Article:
Changing the station

Jessica Lawlor

More stories from Jessica Lawlor


COVID-19 has been a time of reflection for everyone, including celebrities. Due to quarantine, music artists could not collaborate with other writers and had to rely on their own talents to produce art. Many have tapped into their inner-songwriter to incorporate their personalities. 

“I think some artists came out with songs that were deeper emotionally than normal,” Ally Zazzara, senior, said.  

Artists often collaborate with each other to produce a variety of songs. Even during a pandemic, songwriters have found ways to make catchy, uplifting songs. However, fans have also noticed that many seem to be producing songs that are more emotional. Although some listeners find these slower, softer songs less catchy, these ballads do succeed in making fans’ hearts swoon. A common theme of these songs is how everything is changing, for better or worse.  

I do not think I have noticed a style change but more a change in what their songs are about,” Brooke Dawdy, junior, said.  

The events happening around the world impact everyone, and songwriters often incorporate these experiences into their music. For instance, during the late 20th century, violence in schools  became more frequent. To raise awareness about this topic, several artists released songs, such as “Pumped Up Kicks” by Foster The People. The same thing is happening with today’s song writers and COVID-19. During spring last year, several of the songs on the top charts reflected themes of quarantine, such as “Stuck with U” by Ariana Grande, featuring Justin Bieber. By keeping up with current events, artists can relate to their fans.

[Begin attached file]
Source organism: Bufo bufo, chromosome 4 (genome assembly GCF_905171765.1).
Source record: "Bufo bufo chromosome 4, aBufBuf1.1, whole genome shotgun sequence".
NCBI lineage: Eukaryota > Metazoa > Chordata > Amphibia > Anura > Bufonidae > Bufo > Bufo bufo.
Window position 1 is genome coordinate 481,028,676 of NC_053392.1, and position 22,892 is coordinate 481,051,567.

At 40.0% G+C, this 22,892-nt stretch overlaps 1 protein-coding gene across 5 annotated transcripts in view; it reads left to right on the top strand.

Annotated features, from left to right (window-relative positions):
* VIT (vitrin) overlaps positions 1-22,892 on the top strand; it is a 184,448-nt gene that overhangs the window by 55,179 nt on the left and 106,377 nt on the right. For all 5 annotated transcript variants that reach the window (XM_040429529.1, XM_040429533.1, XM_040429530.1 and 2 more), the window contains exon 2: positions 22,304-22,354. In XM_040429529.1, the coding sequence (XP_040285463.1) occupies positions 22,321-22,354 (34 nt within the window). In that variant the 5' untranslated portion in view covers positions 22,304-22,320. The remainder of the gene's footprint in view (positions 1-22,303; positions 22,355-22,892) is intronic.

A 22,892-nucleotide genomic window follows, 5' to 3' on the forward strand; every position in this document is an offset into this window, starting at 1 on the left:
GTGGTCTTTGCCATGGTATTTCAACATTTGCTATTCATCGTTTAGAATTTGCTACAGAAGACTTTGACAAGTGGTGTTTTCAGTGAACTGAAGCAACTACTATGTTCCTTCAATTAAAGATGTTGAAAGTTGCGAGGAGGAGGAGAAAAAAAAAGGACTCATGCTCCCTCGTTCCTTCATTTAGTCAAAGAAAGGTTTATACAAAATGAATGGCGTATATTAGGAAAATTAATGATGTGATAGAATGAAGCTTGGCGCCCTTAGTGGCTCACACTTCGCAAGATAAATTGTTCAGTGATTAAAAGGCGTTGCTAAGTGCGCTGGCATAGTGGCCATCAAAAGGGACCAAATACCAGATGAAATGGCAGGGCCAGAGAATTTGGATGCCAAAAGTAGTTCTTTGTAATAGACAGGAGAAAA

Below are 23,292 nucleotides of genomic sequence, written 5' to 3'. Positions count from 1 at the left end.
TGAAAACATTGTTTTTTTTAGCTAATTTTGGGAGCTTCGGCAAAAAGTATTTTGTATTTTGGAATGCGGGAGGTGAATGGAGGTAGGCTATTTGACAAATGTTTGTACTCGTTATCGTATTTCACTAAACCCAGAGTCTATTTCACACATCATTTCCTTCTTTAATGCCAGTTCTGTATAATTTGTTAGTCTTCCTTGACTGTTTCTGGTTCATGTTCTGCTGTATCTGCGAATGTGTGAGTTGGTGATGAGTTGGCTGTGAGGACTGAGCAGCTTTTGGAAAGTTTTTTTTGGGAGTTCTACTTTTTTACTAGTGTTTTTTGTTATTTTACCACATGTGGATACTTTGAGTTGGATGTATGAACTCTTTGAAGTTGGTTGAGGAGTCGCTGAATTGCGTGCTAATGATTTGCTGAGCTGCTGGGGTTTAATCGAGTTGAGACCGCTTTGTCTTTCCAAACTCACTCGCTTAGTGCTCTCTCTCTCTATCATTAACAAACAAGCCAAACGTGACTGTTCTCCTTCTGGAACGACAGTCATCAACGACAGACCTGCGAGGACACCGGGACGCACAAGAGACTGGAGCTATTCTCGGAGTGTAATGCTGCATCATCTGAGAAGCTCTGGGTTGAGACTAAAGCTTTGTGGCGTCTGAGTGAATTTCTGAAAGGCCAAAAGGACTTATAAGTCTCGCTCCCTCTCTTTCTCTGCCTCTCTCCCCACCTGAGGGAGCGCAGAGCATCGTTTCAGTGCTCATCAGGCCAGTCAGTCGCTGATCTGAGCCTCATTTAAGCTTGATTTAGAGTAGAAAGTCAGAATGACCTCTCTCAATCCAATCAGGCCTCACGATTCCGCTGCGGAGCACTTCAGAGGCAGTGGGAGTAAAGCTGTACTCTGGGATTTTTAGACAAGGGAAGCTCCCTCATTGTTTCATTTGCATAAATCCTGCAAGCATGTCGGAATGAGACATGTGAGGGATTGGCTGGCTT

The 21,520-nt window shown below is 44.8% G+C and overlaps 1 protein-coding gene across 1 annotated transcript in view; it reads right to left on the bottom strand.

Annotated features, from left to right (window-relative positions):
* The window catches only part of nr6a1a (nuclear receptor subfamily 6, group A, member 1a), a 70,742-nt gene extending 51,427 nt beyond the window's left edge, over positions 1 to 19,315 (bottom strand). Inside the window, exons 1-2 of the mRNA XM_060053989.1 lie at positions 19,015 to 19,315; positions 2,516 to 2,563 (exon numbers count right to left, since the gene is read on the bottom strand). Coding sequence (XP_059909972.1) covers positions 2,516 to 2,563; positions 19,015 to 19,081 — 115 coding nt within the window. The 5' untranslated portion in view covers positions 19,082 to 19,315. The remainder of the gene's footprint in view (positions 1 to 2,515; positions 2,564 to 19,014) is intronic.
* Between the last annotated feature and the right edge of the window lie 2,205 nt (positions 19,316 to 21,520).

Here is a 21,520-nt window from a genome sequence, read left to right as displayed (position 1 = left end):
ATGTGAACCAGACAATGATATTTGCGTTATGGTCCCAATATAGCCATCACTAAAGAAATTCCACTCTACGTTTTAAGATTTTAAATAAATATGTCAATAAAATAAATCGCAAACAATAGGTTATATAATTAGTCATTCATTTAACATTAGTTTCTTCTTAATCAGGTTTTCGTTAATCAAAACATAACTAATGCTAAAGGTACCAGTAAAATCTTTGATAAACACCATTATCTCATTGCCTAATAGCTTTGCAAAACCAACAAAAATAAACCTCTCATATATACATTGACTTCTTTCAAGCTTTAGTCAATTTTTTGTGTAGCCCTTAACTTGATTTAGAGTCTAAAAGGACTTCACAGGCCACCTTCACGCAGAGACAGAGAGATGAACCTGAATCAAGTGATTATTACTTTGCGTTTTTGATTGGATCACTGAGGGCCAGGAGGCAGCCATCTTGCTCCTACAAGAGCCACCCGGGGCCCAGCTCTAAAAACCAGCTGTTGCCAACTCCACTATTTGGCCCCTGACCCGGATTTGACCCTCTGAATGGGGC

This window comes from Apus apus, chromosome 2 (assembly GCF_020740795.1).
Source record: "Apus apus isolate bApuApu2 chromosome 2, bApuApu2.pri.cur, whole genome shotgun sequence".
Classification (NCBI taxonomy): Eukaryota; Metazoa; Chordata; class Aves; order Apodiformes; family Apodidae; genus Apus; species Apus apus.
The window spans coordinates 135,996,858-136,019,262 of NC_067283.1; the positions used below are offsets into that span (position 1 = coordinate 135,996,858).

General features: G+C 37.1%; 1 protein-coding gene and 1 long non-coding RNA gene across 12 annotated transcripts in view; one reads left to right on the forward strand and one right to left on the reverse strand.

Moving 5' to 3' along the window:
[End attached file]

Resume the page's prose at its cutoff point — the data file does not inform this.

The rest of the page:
“I have become more dependent on music after all that has happened,” Eli Acree, freshman, said. 

The pandemic has presented teenagers with time to self-reflect. Many use music as a way to express themselves. Often, teens choose to venture away from mainstream radio music and discover smaller, lesser-known artists.  

“Music gives me a good outlet to express and understand my emotions better,” Joe Miller, sophomore, said. 

While teens are looking forward to the pandemic ending, many will also look back at this time and see how their taste in music has evolved with them.